If visiting the Impressionism wing of the Musée D’Orsay is on the top of your Paris to-do list, then visiting Claude Monet’s gardens at Giverny will be a dream come true. Just 45 minutes by train outside of Paris lies a floral wonderland, boasting the brightest, most abundant blooms from April to October. You can find a very convenient blooming calendar here, but the floral season really starts off with a bang in April with the arrival of tulips. The tulips burst into blooms in every color imaginable; some of them are so bright under the sunshine that they’re a little difficult to look at directly! Come take a walk with us through these magnificent April gardens.
Getting to Giverny may seem daunting, but it's really quite simple. Just take a train from Gare Saint Lazare, alight at Vernon and ride the shuttle bus to the gardens. Vernon is a charming city with many medieval elements, and the grassy hills around Giverny are interspersed with old buildings and amazing picnic spots.
Once you arrive in the charming village of Giverny and finally enter the gardens, you’ll be greeted with a sea of tulips, bobbing their little heads in the breeze. Pink, magenta, violet, burgundy, yellow, golden, orange and red – so many colors you could spend a lifetime studying them.
There’s also striped, spotted and textured tulips, some pointed, round, open or closed. It’s astounding how much variation there can be in a flower. Row upon row of tulips surround you, and if you need some more time to soak it all in, there’s plenty of benches around the perimeter.
Next, let’s make our way over to the lily pond. During April, the waterlilies aren’t quite blooming yet – that happens in July and August – but the willow trees are leafy green, reaching their arms towards the glass-like surface of the pond, which reflects the world above it like an Impressionistic painting. The effect is utterly dreamlike and peaceful.
This is the exact pond from which Monet painted his waterlily series. Just being here helps you understand the artist, his aesthetic and the impressionist movement as a whole. We highly recommend visiting the Musée de l'Orangerie in Paris after your visit to Giverny. You’ll understand the massive waterlily canvases on a whole new level!
The only two things left to discover in the gardens are Monet’s country house and the gift shop. The rooms of the house are painted in bright colors and the walls are covered in paintings by Monet himself as well as his artist friends, but photos inside are strictly forbidden. The gift shop is one of the better museum gift shops, offering a wide selection of post cards, prints, garments, books, magnets and more, all adorned with Monet’s garden paintings. If you’re craving even more floral-impressionistic goodies, head over to the Museum of Impressionism nearby.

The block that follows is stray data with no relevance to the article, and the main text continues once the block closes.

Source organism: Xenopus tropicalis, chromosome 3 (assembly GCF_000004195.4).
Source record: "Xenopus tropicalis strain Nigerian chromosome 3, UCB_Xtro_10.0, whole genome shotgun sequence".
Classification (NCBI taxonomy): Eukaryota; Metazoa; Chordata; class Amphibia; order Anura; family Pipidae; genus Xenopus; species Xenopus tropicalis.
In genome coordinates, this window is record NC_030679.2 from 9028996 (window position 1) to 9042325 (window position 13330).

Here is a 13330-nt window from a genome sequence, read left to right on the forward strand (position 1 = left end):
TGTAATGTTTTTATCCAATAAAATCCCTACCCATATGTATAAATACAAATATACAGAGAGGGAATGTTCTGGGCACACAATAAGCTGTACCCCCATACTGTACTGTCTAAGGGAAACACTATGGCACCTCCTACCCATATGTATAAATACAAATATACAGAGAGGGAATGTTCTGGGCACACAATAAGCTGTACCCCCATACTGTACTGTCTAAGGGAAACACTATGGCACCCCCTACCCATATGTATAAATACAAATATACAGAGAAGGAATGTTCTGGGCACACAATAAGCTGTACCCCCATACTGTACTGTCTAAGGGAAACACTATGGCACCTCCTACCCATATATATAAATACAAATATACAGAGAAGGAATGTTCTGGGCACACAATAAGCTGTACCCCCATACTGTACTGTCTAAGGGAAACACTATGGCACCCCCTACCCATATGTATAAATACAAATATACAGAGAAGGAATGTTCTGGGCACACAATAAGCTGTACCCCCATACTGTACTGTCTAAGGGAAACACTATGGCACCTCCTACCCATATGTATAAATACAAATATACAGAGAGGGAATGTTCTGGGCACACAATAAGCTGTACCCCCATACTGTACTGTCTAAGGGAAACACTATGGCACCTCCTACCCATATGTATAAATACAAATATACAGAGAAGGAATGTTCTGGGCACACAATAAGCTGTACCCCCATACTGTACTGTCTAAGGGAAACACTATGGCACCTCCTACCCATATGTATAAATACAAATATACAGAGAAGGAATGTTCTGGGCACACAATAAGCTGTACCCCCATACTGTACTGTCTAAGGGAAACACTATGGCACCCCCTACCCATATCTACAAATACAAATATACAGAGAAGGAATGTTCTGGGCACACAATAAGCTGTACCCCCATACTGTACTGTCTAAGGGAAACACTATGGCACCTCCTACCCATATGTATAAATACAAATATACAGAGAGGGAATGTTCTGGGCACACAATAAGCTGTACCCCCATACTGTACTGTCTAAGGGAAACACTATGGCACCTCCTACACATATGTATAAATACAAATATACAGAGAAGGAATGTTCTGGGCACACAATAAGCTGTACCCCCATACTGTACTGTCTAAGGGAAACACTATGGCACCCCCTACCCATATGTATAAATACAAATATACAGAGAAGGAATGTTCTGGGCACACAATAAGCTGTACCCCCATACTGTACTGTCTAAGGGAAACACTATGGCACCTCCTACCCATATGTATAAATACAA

Tours & Traveling to Giverny
Thinking of visiting Giverny on your next trip to Paris? Fat Tire Bike Tours offers the most enjoyable, informative and stress-free way to experience all that Giverny and the surrounding area has to offer. They meet you at the train station in Paris and organize everything for you! Here's a great video that shows you what the experience is like.
If you're more of a lone wolf, you can pre-purchase train tickets to Vernon here. A round-trip train ticket to Vernon will set you back about 30€, and the trains from Saint-Lazare to Vernon run every 1-2 hours in both directions. The shuttle bus from Vernon to Giverny is 8€.
The Gardens are open everyday from March 28th to November 1st, 2015, from 9:30 am – 6:00 pm. For more practical information like ticket prices and a shuttle bus schedule, visit the official Fondation Claude Monet website.
Hannah Wilson is a young twenty-something blogger who decided to swap the constant sunshine of her California hometown for the grandeur and charm of Paris. She loves discovering unique shops, parks, cafés and restaurants in Paris, and currently lives in Versailles with her Swedish husband. You can see more of her life at www.FrenchCalifornian.com.
(Image Credits: All images by the Author unless specified otherwise)